The basic idea of an IV is to prepend a bit of random content to each message, in a principled way. How this works precisely depends on the mode. (The core AES operation only works on 16-byte blocks. A mode is a way to extend this to longer messages.) For example, with CBC, the encryption of each block is computed from the key, the plaintext block and the ciphertext of the previous block; for the very first block, the IV is used instead of the ciphertext of the non-existent previous block. The IV is normally sent in cleartext alongside the ciphertext, usually it is sent a the first 16 bytes of the encrypted message.

CTR mode technically uses a counter and not an IV, but operationally they work very similarly: a 16-byte random value is generated at random by the sender and sent at the beginning of the encrypted message. With CTR mode, reusing that value for another message is catastrophic, because CTR works by XORing the plaintext with a pseudorandom stream deduced from the key and counter. If you have two encrypted messages that use the same counter value, their XOR is the XOR of the two plaintexts.

There are more attacks against improperly-chosen IVs than I've listed here. Generate a random IV for each message (using a cryptographic-quality random generator, the same you'd use to generate a key), and you'll be fine.

There is one exception: if you generate a fresh key for each message, you can pick a predictable IV (all-bits 0 or whatever). You still need to use a mode with an IV (ECB is not fine, for example it exposes repetitions in the plaintext since two identical input blocks will have the same encryption). That's a rare case though (it arises for storage, not for communication).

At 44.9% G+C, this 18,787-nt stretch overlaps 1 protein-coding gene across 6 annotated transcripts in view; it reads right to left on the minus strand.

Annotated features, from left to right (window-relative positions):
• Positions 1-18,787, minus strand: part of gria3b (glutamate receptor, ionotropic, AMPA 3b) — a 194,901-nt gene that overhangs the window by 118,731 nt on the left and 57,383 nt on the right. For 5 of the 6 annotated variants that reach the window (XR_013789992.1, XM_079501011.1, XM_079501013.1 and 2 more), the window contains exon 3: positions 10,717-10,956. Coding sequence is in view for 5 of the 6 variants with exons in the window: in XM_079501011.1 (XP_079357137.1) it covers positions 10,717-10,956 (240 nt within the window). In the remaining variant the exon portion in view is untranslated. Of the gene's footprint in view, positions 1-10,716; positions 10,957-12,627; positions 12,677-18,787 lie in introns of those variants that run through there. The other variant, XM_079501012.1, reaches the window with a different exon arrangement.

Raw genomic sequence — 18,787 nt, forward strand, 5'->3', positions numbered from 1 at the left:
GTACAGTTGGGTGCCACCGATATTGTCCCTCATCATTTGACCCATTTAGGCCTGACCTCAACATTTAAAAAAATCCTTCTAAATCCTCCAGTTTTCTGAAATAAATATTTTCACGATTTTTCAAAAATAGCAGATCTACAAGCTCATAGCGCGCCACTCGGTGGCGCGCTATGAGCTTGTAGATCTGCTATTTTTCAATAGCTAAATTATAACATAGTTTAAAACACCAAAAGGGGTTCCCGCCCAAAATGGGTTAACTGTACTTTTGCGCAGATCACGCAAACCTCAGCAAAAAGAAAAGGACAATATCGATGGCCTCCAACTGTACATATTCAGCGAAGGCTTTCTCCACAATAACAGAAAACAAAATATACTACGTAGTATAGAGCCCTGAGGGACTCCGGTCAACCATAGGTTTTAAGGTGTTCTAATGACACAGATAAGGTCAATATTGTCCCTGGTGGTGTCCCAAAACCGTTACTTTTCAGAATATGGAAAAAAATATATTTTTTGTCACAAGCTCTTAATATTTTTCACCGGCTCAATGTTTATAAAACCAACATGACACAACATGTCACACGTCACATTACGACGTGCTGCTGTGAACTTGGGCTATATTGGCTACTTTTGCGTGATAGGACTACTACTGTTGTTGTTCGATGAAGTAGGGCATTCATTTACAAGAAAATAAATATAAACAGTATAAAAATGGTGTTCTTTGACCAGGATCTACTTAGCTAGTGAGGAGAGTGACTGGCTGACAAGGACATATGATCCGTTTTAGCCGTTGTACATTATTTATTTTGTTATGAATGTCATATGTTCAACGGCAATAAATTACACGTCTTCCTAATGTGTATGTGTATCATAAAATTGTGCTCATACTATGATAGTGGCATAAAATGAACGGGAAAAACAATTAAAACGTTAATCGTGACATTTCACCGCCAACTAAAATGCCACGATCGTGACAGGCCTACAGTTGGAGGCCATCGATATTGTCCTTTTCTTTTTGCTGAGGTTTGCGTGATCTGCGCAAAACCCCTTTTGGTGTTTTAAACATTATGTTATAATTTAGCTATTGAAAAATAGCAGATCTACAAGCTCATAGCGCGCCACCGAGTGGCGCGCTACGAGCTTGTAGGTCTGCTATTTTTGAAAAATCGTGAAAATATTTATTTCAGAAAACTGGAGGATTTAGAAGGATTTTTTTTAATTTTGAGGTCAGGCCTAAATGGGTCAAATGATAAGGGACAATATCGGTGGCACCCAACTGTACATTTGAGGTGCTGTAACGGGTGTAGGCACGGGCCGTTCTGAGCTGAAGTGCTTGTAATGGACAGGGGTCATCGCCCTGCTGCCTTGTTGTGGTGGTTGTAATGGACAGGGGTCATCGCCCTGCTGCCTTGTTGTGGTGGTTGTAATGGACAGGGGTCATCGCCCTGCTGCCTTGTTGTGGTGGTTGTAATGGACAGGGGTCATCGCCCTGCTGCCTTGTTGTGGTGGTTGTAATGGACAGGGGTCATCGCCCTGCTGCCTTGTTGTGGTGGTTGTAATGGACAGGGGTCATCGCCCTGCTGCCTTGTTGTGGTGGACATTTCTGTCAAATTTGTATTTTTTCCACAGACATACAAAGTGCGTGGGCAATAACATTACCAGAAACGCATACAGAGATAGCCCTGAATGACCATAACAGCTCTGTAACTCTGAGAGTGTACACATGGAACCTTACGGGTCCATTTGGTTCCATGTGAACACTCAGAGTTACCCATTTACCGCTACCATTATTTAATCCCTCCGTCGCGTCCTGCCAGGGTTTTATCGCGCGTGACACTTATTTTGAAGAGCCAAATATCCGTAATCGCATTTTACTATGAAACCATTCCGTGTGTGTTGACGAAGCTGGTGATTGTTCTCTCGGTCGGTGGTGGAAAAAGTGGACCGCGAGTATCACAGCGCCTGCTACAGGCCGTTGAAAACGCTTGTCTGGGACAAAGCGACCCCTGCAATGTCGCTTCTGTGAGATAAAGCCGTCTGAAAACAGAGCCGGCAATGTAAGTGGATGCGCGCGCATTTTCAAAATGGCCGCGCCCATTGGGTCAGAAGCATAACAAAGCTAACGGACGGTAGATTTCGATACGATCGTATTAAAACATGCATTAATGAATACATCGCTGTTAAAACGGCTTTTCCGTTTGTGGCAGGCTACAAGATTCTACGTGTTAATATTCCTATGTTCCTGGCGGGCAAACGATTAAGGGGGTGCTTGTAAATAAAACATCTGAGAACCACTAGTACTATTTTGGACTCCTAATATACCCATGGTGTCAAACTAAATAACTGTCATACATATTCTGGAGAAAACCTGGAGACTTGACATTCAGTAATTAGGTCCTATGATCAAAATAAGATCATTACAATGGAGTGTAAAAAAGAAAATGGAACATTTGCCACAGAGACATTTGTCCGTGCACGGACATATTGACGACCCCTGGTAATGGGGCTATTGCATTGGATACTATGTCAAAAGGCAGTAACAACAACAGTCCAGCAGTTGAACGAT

Note that encryption a priori only ensures the confidentiality of the data, not its integrity. Depending on what you do with the data, this may be a problem. In particular, if an attacker can submit tentative ciphertexts to be decrypted, or can provide additional plaintexts to be encrypted, this can expose some information. Some modes such as EAX and GCM provide authenticated encryption: a ciphertext will only be decrypted if it's genuine. Use one of these if possible.

Note also that AES-128 is just as secure in practice as AES-256.

If you aren't comfortable with what you're doing, try to use some high-level library rather than grappling with the crypto directly.

  • Regarding "AES-128 is just as secure in practice as AES-256", from the comment you linked it certainly doesn't look so. It says it might be sufficient to use a 128bits key, but in no way it states that the security of a 256bits key is the same as the 128bits one.
    – Fabio A.
    May 19, 2016 at 14:34
  • @FabioA. What are you refering to? AES-128 is just as secure in practice because there's no difference between unbreakable and unbreakable. The “more secure” aspect of AES-256 is only that it is “more secure” than the already-unbreakable AES-128. (Note: unbreakable assumes proper modes, otherwise all bets are off regardless of the key size. Unbreakable is with respect to current knowledge, otherwise all bets are off regardless of the key size.) May 19, 2016 at 14:57
  • Unbreakable so far, but what do we know what will happen tomorrow? In that discussion I see mention of the quantum computers, for instance. Why should we use something mathematically less secure if more security is available at the cost of 128bits more, if those 128bits more are not a problem per se?
    – Fabio A.
    May 19, 2016 at 15:36
  • @FabioA. We don't know what will happen tomorrow, which is why 256 bits isn't automatically an improvement on 128 bits. For example, one of the few known weaknesses in AES, a related key attack, applies only to AES-192 and AES-256 but not to AES-128. May 19, 2016 at 15:52